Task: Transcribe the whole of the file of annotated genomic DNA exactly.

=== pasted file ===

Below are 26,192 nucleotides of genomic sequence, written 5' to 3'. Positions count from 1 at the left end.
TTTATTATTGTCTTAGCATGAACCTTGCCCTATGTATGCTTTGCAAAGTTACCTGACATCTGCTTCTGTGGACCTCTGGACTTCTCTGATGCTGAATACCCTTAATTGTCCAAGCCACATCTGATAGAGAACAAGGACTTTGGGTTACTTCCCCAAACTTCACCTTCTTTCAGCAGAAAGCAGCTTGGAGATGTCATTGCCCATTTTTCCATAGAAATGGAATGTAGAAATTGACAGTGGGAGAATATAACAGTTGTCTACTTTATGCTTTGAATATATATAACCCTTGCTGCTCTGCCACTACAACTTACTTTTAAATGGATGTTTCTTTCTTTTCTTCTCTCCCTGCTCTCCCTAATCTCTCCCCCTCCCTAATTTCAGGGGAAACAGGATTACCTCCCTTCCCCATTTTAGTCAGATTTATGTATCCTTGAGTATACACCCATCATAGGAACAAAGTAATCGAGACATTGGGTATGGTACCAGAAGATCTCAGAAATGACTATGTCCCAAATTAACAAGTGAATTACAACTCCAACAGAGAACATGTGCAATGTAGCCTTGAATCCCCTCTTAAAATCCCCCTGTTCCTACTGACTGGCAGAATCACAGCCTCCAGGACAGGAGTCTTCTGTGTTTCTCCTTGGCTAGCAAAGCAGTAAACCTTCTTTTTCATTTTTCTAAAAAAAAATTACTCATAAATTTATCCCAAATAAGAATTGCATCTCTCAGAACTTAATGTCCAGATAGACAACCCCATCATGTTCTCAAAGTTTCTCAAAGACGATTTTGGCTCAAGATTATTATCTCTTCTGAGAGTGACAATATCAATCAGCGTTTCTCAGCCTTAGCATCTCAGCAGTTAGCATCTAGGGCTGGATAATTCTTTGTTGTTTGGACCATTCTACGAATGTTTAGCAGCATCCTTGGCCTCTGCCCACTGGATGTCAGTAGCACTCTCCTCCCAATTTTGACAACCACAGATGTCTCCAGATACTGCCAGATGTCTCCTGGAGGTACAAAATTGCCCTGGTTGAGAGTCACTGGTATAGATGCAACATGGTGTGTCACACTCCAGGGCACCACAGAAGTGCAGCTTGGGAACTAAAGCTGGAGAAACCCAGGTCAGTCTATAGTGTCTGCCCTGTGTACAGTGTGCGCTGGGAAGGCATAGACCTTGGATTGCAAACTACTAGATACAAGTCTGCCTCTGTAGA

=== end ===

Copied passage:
Below are 26,192 nucleotides of genomic sequence, written 5' to 3'. Positions count from 1 at the left end.
TTTATTATTGTCTTAGCATGAACCTTGCCCTATGTATGCTTTGCAAAGTTACCTGACATCTGCTTCTGTGGACCTCTGGACTTCTCTGATGCTGAATACCCTTAATTGTCCAAGCCACATCTGATAGAGAACAAGGACTTTGGGTTACTTCCCCAAACTTCACCTTCTTTCAGCAGAAAGCAGCTTGGAGATGTCATTGCCCATTTTTCCATAGAAATGGAATGTAGAAATTGACAGTGGGAGAATATAACAGTTGTCTACTTTATGCTTTGAATATATATAACCCTTGCTGCTCTGCCACTACAACTTACTTTTAAATGGATGTTTCTTTCTTTTCTTCTCTCCCTGCTCTCCCTAATCTCTCCCCCTCCCTAATTTCAGGGGAAACAGGATTACCTCCCTTCCCCATTTTAGTCAGATTTATGTATCCTTGAGTATACACCCATCATAGGAACAAAGTAATCGAGACATTGGGTATGGTACCAGAAGATCTCAGAAATGACTATGTCCCAAATTAACAAGTGAATTACAACTCCAACAGAGAACATGTGCAATGTAGCCTTGAATCCCCTCTTAAAATCCCCCTGTTCCTACTGACTGGCAGAATCACAGCCTCCAGGACAGGAGTCTTCTGTGTTTCTCCTTGGCTAGCAAAGCAGTAAACCTTCTTTTTCATTTTTCTAAAAAAAAATTACTCATAAATTTATCCCAAATAAGAATTGCATCTCTCAGAACTTAATGTCCAGATAGACAACCCCATCATGTTCTCAAAGTTTCTCAAAGACGATTTTGGCTCAAGATTATTATCTCTTCTGAGAGTGACAATATCAATCAGCGTTTCTCAGCCTTAGCATCTCAGCAGTTAGCATCTAGGGCTGGATAATTCTTTGTTGTTTGGACCATTCTACGAATGTTTAGCAGCATCCTTGGCCTCTGCCCACTGGATGTCAGTAGCACTCTCCTCCCAATTTTGACAACCACAGATGTCTCCAGATACTGCCAGATGTCTCCTGGAGGTACAAAATTGCCCTGGTTGAGAGTCACTGGTATAGATGCAACATGGTGTGTCACACTCCAGGGCACCACAGAAGTGCAGCTTGGGAACTAAAGCTGGAGAAACCCAGGTCAGTCTATAGTGTCTGCCCTGTGTACAGTGTGCGCTGGGAAGGCATAGACCTTGGATTGCAAACTACTAGATACAAGTCTGCCTCTGTAGA